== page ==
Generic drugs vs patented drugs vs branded drugs vs generic names of drugs

Health Care Comments Off

Medical Council of India Code of Medical ethics: 1.5 Use of Generic names of drugs: Every physician should, as far as possible, prescribe drugs with generic names and he / she shall ensure that there is a rational prescription and use of drugs.

Interpretation

  1. Use of Generic names of drugs: it’s not use of generic drugs
  2. Every physician should: the word SHOULD makes it binding
  3. As far as possible means to the best of his or her capacity
  4. Prescribe drugs with generic names:  is not the same as prescribing generic drugs. It only means the name of the salt should also be written.
  5. Shall ensure that there is a rational prescription: Rational means prescription of drugs which are evidence based and or with informed consent.
  6. Rational use of drugs: means the same when dispensing.

Thus Medical Council of India says “prescribe drugs with their generic names” which makes sense as what they insist on is that as far as possible we should write the name of the salt also. By writing the name of the salt one will be able to avoid lot of prescription errors and will be able to do and prescribe drugs rationally. For example instead of writing Stamlo 5 mg once daily at night one should write AMLODIPINE (STAMLO) 5mg at bed time.

What is the difference between a patented and a generic drug?

  1. PATENT DRUG means a drug belonging to the original company who has researched the pharmaceutical molecule. The company holds the rights of that molecule for 10 years. During these 10 years, no other company can manufacture and sell this compound. After 10 years, when the patent ends, then any company can copy or modify the molecule and come out with its own brands.
  2. After the patent ends, the patent drug becomes a GENERIC DRUG.
  3. Brand means any drug which is marketed by a company specific name. Both patented and generic drugs can have a brand name. Brand names are so designed that a person can easily remember the drug, or its action
  4. The word GENERIC NAME means the name of the original salt in the compound. It is not the same as generic drug.
  5. A drug can be sold under any of the three categories: Under the name of the generic salt (no brand name), unpopular brand name and a popular brand name. The same company usually sells them under all three categories. Under the salt name they sell in a supply of 100 or more; under unpopular brand name they pitch for an institutional bulk supply and under popular brand name they market for individual doctor’s prescription. The cost of the generic salt will obviously be cheaper.
  6. Actually almost all the drugs produced in India are GENERIC DRUGS (generic equivalents) under different BRAND NAMES. Their prices may vary and are not controlled by the doctors. MRP is decided and permitted by the government.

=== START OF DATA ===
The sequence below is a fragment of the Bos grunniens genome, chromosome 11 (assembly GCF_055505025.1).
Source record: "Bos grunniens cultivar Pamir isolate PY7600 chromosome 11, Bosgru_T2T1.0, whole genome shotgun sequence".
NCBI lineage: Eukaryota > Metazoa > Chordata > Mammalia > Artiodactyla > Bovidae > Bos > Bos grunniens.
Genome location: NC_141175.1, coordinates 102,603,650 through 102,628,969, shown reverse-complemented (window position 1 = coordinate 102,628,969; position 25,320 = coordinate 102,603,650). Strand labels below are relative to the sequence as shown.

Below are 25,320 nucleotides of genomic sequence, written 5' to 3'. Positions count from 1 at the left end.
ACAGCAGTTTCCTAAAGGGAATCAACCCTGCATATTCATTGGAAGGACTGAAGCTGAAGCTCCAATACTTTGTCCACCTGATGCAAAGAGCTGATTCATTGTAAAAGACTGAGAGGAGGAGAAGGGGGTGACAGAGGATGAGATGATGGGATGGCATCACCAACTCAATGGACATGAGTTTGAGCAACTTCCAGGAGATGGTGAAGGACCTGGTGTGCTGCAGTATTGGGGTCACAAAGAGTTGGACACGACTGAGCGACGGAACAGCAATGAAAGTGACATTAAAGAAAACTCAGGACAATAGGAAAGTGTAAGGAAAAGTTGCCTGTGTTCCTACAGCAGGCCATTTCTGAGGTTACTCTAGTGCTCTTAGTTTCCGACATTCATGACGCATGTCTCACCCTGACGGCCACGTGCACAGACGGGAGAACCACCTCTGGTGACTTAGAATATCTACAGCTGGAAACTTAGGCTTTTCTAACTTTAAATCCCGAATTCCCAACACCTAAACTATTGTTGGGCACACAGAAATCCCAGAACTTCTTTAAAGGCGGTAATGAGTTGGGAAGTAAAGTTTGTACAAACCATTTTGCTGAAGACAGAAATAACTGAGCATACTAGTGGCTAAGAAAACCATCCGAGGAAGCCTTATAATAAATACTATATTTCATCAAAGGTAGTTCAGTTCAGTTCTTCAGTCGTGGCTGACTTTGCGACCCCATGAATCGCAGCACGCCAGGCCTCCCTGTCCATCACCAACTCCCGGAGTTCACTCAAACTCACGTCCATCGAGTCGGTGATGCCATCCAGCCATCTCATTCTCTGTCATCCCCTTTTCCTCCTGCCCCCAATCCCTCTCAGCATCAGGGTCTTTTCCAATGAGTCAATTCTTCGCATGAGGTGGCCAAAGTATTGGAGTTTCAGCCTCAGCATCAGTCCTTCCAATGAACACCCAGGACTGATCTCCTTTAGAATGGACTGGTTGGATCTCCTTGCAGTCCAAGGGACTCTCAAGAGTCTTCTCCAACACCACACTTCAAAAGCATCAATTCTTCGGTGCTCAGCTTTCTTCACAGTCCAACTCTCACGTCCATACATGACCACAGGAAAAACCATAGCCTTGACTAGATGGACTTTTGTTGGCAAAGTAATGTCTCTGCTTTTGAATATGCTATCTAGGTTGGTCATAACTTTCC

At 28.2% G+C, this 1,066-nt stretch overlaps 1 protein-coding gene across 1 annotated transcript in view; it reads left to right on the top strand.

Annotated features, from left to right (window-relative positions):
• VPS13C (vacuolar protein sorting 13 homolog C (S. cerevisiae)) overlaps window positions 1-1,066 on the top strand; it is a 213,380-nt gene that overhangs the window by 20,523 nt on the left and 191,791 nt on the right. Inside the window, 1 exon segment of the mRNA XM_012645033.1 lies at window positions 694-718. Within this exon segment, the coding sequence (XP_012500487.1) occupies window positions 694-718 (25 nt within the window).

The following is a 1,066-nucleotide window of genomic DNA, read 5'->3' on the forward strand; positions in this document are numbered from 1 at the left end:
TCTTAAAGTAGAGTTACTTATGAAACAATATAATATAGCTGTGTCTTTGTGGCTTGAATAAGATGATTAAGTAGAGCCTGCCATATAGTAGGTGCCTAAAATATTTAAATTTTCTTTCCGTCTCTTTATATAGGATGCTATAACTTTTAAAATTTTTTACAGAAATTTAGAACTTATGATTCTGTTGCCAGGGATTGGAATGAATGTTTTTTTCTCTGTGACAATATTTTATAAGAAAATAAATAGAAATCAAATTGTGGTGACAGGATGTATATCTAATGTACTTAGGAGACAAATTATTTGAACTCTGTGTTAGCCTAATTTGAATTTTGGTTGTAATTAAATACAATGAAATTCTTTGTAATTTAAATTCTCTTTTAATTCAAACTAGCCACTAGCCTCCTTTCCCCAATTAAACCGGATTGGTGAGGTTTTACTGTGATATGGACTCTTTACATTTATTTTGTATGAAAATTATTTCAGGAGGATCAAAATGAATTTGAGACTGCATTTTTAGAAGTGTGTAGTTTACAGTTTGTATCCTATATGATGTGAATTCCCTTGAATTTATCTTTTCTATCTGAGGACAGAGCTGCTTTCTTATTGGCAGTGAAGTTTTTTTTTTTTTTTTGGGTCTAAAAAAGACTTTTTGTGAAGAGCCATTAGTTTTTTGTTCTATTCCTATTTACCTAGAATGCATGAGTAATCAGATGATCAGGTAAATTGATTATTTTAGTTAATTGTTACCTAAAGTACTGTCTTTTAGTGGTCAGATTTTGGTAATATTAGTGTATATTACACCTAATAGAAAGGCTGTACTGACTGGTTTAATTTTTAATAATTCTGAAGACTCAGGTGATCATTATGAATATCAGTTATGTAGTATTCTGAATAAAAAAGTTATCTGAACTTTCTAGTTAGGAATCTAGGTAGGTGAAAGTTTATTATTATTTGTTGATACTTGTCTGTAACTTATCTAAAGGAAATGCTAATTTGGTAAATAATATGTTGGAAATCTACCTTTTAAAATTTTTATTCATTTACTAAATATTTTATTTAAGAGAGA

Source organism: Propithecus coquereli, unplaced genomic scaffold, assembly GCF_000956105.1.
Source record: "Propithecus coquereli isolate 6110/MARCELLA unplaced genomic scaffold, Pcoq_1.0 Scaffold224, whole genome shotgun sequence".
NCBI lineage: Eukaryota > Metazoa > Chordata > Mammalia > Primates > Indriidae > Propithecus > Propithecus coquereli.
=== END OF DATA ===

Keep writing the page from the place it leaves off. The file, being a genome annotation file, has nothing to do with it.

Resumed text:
7. In USA, BRAND is the name given to the patented drug. After 10 years, the same drug is sold as generic equivalent.

How to reduce the cost of the drugs being prescribed?

  1. One can write AMLODIPINE (Dr Reddy’s lab) instead of a known brand. In that case the chemist should give the unbranded version of the drug, which will be cheaper.
  2. The government should ensure availability of unbranded drugs with generic name.
  3. The reimbursement policy should be to reimburse the cheapest drug (branded or unbranded with generic name version). If a person wants a costlier brand he or she should be allowed to pay the difference.
  4. For example, there are three types of stents in India - the Drug Controller of India approved stents, the European approved stents and American approved stents with Indian stents being the cheapest and the American the costliest. If the Government reimburses all three of them, most of the patients and doctors will opt for the costlier American stents. The Government should reimburse only for the cheapest stents and anybody who wants an American stents should pay the difference.
  5. Similarly, the insurance companies, public sector undertakings, CGHS and related agencies should reimburse for the cheapest drugs and devices. But will be policy makers and the politicians allow that because they are the ones who will opt for costly branded drugs or devices.
  6. Quite often it is argued that the drugs differ in efficacy and bioavailability. That is the difficult to understand as if a drug is approved by the Drug Controller of India, its efficacy should not be a matter of concern or challenge.
  7. There are also arguments that drug licenses are a State subject and the reliability of a state licensed drug may be under question mark.

Conclusions

I personally feel that ever doctor should write a brand with the name of the generic salt in the bracket so that prescription errors goes to minimum. Also, the Drug Controller of India should release a website where every doctor should be able to find out which drugs are cheapest in the market and yet approved by the Drug Controller of India.

Padma Shri and Dr B C Roy National Awardee and National Vice President Elect India Medical Association